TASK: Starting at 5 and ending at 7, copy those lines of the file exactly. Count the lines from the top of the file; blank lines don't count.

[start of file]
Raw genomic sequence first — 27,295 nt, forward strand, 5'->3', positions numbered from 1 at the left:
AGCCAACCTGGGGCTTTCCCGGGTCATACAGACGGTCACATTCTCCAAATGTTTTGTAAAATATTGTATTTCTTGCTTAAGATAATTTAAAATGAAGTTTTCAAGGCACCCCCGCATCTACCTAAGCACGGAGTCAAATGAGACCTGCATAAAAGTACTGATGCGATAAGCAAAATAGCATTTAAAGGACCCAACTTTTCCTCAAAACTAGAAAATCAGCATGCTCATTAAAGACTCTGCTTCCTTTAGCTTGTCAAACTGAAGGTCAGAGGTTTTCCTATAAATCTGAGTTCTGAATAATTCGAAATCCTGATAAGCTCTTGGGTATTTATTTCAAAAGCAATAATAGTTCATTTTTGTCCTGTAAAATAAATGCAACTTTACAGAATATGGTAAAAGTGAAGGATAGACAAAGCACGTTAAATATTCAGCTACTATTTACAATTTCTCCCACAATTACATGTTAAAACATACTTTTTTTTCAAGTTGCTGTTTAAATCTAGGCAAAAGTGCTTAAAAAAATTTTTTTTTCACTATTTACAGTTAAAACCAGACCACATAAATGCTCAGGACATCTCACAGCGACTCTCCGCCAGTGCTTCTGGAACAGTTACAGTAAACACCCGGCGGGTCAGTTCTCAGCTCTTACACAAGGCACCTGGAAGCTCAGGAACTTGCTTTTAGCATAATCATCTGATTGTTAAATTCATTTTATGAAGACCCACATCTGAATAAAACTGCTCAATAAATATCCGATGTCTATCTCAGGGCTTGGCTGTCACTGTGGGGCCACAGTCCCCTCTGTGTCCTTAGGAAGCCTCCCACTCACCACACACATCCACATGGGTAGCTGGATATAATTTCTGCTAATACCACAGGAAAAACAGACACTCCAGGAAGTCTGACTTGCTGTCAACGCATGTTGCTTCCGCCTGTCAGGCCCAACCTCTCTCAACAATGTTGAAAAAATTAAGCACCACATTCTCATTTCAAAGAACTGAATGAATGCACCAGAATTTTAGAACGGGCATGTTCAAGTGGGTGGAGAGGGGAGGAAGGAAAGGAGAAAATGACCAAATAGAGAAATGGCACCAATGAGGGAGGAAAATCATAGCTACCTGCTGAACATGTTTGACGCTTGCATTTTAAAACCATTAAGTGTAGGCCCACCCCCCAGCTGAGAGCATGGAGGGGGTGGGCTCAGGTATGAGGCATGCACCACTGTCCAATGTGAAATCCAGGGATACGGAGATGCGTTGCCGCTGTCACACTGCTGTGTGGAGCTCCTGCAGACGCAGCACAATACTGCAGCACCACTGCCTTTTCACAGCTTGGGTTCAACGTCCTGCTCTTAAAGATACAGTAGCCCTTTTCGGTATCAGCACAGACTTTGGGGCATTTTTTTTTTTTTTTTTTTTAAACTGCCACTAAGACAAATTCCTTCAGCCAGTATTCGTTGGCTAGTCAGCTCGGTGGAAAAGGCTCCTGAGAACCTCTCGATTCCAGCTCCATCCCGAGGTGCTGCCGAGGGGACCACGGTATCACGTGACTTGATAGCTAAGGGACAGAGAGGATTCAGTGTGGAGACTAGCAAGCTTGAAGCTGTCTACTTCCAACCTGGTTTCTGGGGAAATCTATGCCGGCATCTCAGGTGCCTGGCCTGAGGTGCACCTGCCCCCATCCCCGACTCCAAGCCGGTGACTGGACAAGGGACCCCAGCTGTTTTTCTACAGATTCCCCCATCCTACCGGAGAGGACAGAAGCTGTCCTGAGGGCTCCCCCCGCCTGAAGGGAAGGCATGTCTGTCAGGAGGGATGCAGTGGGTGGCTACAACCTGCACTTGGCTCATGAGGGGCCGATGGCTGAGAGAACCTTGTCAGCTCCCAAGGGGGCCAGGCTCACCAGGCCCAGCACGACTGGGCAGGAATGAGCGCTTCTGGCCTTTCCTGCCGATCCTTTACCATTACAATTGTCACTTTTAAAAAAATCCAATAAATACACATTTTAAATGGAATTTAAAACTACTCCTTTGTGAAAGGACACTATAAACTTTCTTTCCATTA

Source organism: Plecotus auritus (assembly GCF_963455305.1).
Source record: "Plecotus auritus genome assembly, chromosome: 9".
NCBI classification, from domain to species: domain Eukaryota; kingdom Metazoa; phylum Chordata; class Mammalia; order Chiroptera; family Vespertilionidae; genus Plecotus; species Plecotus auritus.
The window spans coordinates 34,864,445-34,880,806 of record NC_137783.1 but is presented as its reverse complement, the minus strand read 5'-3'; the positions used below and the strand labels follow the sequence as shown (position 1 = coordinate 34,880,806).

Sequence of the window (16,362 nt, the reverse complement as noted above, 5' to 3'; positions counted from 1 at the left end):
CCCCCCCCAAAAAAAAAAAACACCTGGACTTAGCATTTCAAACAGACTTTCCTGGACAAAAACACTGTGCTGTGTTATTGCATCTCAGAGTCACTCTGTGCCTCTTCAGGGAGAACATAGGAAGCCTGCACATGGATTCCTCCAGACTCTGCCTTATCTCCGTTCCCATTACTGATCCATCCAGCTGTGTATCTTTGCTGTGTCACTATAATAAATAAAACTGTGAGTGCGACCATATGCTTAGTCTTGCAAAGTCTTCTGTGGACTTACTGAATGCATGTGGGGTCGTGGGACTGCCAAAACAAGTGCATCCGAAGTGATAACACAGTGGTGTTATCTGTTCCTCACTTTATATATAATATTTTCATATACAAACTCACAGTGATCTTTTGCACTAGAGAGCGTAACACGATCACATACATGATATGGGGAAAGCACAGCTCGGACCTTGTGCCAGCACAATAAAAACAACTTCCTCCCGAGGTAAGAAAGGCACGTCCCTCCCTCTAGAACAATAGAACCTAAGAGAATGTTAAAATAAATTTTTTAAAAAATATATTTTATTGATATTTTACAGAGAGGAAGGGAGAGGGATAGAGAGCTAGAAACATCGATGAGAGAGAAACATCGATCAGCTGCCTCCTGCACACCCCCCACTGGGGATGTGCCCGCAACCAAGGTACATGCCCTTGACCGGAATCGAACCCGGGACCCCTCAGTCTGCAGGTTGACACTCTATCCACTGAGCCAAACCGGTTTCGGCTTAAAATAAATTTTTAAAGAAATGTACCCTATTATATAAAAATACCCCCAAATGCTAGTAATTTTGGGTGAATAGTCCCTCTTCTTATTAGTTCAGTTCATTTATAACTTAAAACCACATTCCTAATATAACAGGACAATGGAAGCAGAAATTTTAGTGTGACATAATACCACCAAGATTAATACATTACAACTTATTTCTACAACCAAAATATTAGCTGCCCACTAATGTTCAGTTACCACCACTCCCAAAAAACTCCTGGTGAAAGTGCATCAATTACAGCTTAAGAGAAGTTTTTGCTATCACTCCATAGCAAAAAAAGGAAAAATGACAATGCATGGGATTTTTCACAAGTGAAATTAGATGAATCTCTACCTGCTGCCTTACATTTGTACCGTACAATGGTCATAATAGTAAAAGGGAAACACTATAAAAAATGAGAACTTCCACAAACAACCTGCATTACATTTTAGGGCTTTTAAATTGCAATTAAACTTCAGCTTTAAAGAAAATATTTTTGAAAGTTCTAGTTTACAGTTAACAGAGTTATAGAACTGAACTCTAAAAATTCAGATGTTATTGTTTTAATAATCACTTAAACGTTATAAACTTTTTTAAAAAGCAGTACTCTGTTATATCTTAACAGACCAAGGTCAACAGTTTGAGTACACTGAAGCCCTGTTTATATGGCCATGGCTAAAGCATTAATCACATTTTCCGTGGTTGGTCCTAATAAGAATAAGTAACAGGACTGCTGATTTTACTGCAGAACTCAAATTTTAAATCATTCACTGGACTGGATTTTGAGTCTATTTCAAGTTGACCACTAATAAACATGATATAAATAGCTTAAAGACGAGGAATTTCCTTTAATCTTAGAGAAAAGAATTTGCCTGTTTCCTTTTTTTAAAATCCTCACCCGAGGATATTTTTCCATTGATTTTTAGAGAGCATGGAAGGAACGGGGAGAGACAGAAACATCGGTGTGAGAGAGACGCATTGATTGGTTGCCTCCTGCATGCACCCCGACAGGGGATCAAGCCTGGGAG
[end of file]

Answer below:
NCBI classification, from domain to species: domain Eukaryota; kingdom Metazoa; phylum Chordata; class Mammalia; order Chiroptera; family Vespertilionidae; genus Plecotus; species Plecotus auritus.
The window spans coordinates 34,864,445-34,880,806 of record NC_137783.1 but is presented as its reverse complement, the minus strand read 5'-3'; the positions used below and the strand labels follow the sequence as shown (position 1 = coordinate 34,880,806).

Sequence of the window (16,362 nt, the reverse complement as noted above, 5' to 3'; positions counted from 1 at the left end):